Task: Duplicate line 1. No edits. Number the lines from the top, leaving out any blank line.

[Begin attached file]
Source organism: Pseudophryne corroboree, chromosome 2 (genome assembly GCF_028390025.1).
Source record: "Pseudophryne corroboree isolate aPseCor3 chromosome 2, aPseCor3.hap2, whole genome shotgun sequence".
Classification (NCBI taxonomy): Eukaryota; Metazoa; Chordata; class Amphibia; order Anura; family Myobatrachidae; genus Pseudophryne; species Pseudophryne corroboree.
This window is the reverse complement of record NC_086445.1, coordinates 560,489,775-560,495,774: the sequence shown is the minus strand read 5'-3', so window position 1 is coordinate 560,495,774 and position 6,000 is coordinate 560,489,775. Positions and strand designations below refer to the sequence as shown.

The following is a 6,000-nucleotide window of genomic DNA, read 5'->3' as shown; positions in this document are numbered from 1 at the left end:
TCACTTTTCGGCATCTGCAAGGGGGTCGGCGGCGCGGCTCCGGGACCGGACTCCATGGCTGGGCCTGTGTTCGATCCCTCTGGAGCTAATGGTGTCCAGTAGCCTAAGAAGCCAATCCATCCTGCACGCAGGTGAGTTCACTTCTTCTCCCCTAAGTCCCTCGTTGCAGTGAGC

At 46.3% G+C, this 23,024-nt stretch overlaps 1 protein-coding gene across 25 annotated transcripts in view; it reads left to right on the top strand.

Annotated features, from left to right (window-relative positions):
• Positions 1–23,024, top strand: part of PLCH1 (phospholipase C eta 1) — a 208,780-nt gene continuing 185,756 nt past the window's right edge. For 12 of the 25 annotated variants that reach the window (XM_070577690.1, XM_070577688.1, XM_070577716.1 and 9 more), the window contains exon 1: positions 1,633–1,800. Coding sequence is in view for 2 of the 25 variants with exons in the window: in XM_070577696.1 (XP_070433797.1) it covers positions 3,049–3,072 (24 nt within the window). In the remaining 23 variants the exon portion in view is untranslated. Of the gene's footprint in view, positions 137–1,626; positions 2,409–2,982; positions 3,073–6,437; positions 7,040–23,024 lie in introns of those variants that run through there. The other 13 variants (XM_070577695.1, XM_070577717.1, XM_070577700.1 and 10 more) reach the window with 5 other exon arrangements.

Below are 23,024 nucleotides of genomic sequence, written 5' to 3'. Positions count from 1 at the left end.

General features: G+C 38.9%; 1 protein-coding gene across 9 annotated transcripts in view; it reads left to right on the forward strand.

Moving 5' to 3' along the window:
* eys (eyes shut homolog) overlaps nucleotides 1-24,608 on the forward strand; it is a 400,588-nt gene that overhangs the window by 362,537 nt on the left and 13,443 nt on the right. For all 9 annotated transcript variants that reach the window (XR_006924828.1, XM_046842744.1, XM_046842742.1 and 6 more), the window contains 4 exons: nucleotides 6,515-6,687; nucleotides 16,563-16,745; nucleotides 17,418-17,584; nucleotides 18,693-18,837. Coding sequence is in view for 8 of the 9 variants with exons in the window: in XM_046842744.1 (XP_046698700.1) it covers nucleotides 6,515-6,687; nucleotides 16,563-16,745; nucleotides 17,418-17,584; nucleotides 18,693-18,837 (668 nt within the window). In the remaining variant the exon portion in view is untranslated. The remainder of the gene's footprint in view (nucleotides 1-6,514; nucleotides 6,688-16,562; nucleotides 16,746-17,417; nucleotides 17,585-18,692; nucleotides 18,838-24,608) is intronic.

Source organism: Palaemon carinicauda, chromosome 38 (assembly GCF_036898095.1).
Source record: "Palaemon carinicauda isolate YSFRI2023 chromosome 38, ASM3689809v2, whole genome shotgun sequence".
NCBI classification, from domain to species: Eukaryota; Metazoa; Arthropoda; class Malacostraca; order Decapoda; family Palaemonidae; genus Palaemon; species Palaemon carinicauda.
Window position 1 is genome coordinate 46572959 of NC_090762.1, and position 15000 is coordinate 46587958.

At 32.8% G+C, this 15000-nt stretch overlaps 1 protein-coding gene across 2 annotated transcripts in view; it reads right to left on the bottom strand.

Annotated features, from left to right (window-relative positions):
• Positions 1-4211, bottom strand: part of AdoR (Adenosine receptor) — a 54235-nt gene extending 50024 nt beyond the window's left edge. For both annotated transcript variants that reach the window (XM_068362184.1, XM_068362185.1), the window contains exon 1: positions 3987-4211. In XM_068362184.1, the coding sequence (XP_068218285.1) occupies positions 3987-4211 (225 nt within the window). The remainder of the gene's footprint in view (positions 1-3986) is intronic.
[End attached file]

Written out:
Source organism: Pseudophryne corroboree, chromosome 2 (genome assembly GCF_028390025.1).